nationalsecuritylaw United States v. Hamayel (S.D. Fla. Dec. 16, 2010)

December 17, 2010

* United States v. Hamayel (S.D. Fla. Dec. 16, 2010) (guilty plea in weapons export conspiracy case)

A guilty plea yesterday from a Palestinian man involved in a plot to purchase a large amount of automatic weapons, grenades, and material for IEDs for export. Details from the press release:

MIAMI – Wifredo A. Ferrer, U.S. Attorney for the Southern District of Florida, and John V. Gillies, Special Agent in Charge, FBI Miami Field Office, announced that defendant Abdalaziz Aziz Hamayel, 23, of West Bank Palestinian Authority, pleaded guilty today to one count of conspiracy to possess stolen firearms (M-16s, AK-47s) and to transport explosive materials, including hand grenades and improvised explosive devices (IEDs).

Sentencing is scheduled for Feb. 22, 2011. Hamayel faces a maximum statutory sentence of five years in prison on the conspiracy charge.

According to statements made before U.S. District Court Judge Donald M. Middlebrooks, in April 2009, an FBI confidential source told agents about two individuals, Hamayel and co-conspirator Yanny Aguila Urbay, 24, of Hialeah. According to the confidential source, these individuals wanted to purchase large quantities of automatic weapons. The confidential source then introduced an undercover officer (UC) to Hamayel and Urbay as a purported supplier of fully-automatic, stolen weapons

At their first meeting with the UC on May 11, 2009, Hamayel and Urbay requested 200 to 300 fully-automatic assault rifles. They also asked if the UC could supply grenades and homemade bombs with remote detonation capabilities. When asked what he was going to do with the weapons, Hamayel stated that the weapons would all be going out of the country.

On June 11, 2009, the UC met with Hamayel and showed him examples of the weapons he requested for purchase, including an AK-47, two M-16s, two grenades and two detonators for IEDs. On June 12, 2009, at Hamayel’s request, the UC provided a photo of these items to Hamayel so he could show the weapons to the prospective buyers.

On June 19, 2009, Hamayel left the country. When Hamayel returned to the United States on Aug. 30, 2010, he was arrested by federal authorities. Co-conspirator Urbay was subsequently arrested on Sept. 6, 2010. Urbay is scheduled to appear for trial on these charges before Judge Middlebrooks on Jan. 24, 2011.

nationalsecuritylaw G’town Law Establishes LL.M. Degree Program in National Security Law

December 17, 2010

* Georgetown Announces LLM Program in National Security Law

From Georgetown’s press release:

WASHINGTON, D.C. – Georgetown University Law Center is pleased to announce the establishment of an LL.M. degree program in national security law.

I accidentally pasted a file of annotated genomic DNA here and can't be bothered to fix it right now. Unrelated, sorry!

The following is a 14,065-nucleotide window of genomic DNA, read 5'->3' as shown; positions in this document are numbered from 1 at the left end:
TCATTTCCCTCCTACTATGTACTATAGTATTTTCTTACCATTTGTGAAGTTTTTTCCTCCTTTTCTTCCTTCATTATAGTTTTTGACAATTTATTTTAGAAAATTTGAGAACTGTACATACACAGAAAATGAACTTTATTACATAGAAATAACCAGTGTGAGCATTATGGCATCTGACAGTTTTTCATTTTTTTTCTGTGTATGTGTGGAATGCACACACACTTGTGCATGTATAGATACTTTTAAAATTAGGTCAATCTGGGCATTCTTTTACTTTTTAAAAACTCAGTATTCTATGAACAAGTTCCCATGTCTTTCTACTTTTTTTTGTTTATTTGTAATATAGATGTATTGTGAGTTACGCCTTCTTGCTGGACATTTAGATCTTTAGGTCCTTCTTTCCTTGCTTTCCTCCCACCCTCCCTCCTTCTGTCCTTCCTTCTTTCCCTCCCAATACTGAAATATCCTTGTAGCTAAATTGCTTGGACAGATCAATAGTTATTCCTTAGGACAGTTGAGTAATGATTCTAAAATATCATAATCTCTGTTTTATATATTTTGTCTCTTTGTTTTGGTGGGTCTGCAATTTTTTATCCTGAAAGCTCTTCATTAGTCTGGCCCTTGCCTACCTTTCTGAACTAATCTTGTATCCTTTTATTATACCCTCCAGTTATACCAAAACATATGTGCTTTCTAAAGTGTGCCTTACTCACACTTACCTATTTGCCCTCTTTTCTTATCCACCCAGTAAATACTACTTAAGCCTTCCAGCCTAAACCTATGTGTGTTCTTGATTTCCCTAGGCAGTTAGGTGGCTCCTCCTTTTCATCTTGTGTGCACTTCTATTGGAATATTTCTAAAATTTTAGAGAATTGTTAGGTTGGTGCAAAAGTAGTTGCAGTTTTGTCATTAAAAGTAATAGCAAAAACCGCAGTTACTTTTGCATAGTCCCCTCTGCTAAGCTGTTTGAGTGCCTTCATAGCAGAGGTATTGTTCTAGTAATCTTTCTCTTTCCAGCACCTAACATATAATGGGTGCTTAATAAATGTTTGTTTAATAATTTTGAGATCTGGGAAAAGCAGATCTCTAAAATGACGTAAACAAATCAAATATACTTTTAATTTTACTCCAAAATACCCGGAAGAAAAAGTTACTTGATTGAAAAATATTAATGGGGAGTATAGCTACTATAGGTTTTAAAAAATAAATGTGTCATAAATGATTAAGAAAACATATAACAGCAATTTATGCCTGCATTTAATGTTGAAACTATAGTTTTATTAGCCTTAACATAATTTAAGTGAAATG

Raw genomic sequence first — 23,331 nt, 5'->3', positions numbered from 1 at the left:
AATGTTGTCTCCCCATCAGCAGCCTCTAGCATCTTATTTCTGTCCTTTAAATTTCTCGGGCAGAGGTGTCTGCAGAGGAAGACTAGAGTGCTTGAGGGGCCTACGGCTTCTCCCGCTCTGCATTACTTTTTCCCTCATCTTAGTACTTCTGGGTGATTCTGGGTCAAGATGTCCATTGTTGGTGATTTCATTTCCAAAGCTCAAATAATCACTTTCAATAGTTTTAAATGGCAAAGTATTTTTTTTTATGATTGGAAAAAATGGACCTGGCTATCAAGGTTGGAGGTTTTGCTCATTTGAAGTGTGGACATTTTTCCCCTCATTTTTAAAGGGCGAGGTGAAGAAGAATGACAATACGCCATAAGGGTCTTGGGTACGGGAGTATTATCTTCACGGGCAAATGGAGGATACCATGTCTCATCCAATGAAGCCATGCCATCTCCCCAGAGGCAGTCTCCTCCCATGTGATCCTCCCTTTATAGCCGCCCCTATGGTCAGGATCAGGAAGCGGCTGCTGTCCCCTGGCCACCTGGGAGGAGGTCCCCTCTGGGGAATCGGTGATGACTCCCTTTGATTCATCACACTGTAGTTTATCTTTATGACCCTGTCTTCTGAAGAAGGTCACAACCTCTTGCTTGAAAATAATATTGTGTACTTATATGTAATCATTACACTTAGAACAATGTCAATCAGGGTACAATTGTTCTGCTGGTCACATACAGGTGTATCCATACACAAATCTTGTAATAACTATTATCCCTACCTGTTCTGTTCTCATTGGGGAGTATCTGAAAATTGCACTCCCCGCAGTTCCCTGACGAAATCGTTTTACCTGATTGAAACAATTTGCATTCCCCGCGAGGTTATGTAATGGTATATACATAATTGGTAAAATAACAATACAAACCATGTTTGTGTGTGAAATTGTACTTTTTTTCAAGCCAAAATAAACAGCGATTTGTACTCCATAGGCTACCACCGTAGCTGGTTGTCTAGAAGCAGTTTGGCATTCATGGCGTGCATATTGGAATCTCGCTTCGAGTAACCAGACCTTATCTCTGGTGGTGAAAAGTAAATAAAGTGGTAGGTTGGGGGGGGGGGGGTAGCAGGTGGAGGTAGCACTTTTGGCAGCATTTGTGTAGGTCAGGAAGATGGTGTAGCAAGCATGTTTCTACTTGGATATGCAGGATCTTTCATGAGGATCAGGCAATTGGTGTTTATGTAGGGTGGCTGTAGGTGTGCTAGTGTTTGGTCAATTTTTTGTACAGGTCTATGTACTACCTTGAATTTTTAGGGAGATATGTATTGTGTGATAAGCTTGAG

"We are delighted to add the LL.M. in national security law to our graduate degree offerings," said Georgetown Law Dean William M. Treanor. "Several members of our faculty are nationally and internationally recognized experts in the field, and I can think of no better place to study this area of the law than Washington, D.C."

Candidates in the one-year advanced degree program will be expected to complete a graduate seminar and coursework in national security law, as well as a writing requirement. They will also have the opportunity to take other courses at the Law Center and on the Georgetown main campus.

Georgetown Law has one of the strongest national security law programs in the country. More than a dozen members of the full-time faculty, as well as over 60 adjuncts from the national security bar, the bench, and the NGO community, teach a broad range of courses in the field. Over the last ten years, more than 100 of these courses have been offered at the Law Center.

Georgetown Law is also home to the Georgetown Center on National Security and the Law. The Center operates a daily security law blog; provides pro bono legal advice on security litigation; works with members of Congress on public policy initiatives; provides non-partisan advice to members and their staffs on security issues; and sponsors numerous discussions, lectures, and programs. Current Center projects focus on the state secrets privilege, emerging technologies, biological weapons and quarantine law, security clearances, habeas corpus, cybersecurity, military ethics, and civilian and military relations.

The Center also partners with Georgetown Law’s Human Rights Institute, which offers programs on detention and interrogation, the use of unmanned aerial vehicles, and the boundary between national security and criminal law, as well as the Law Center’s Federal Legislation and Administrative Clinic, which carries out projects on cyberlaw and reorganization of the intelligence community.

"The study of national security law is vitally important right now," said Professor David Luban, acting director of the Georgetown Center on National Security and the Law. "We are excited to offer our graduate students a highly rigorous program that will deepen their understanding of this critical area, and to help provide them with the foundation for future careers in the field."

In addition to national security law, Georgetown offers LL.M. degree programs in international legal studies, global health, securities and financial regulation, taxation, and international business and economic law.

Complete details for the LL.M. in National Security Law can be found here: